We stand in support of our fellow New Zealanders and have made the decision to remove Sky News Australia from our platform until we are confident that the distressing footage from yesterday's events will not be shared.
The BBFC has launched an innovative new industry collaboration with Netflix to move towards classifying all content on the service using BBFC age ratings.
Netflix will produce BBFC age ratings for content using a manual tagging system along with an automated rating algorithm, with the BBFC taking up an auditing role. Netflix and the BBFC will work together to make sure Netflix's classification
process produces ratings which are consistent with the BBFC's Classification Guidelines for the UK.
It comes as new research by the British Board of Film Classification (BBFC) and the Video Standards Council Rating Board (VSC) has revealed that almost 80% of parents are concerned about children seeing inappropriate content on video on demand or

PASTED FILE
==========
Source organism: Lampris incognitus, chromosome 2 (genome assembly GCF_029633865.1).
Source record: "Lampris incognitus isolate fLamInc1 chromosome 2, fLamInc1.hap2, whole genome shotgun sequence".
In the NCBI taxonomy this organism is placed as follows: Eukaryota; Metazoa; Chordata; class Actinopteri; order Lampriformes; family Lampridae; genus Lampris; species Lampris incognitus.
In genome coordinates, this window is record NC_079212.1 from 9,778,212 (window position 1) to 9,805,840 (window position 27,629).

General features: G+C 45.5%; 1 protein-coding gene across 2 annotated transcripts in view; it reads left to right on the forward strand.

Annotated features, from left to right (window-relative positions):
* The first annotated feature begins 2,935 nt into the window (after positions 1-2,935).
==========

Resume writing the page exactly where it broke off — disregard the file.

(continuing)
online games platforms.
The BBFC and the VSC have joined forces to respond to calls from parents and are publishing a joint set of Best Practice Guidelines to help online services deliver what UK consumers want.
The Best Practice Guidelines will help online platforms work towards greater and more consistent use of trusted age ratings online. The move is supported by the Department for Digital, Culture, Media and Sport as part of the Government's strategy
to make the UK the safest place to be online.
This includes recommending the use of consistent and more comprehensive use of BBFC age labelling symbols across all Video On Demand (VOD) services, and PEGI symbols across online games services, including additional ratings info and mapping
parental controls to BBFC age ratings and PEGI ratings.
The voluntary Guidelines are aimed at VOD services offering video content to UK consumers via subscription, purchase and rental, but exclude pure catch-up TV services like iPlayer, ITV Hub, All4, My 5 and UKTV Player.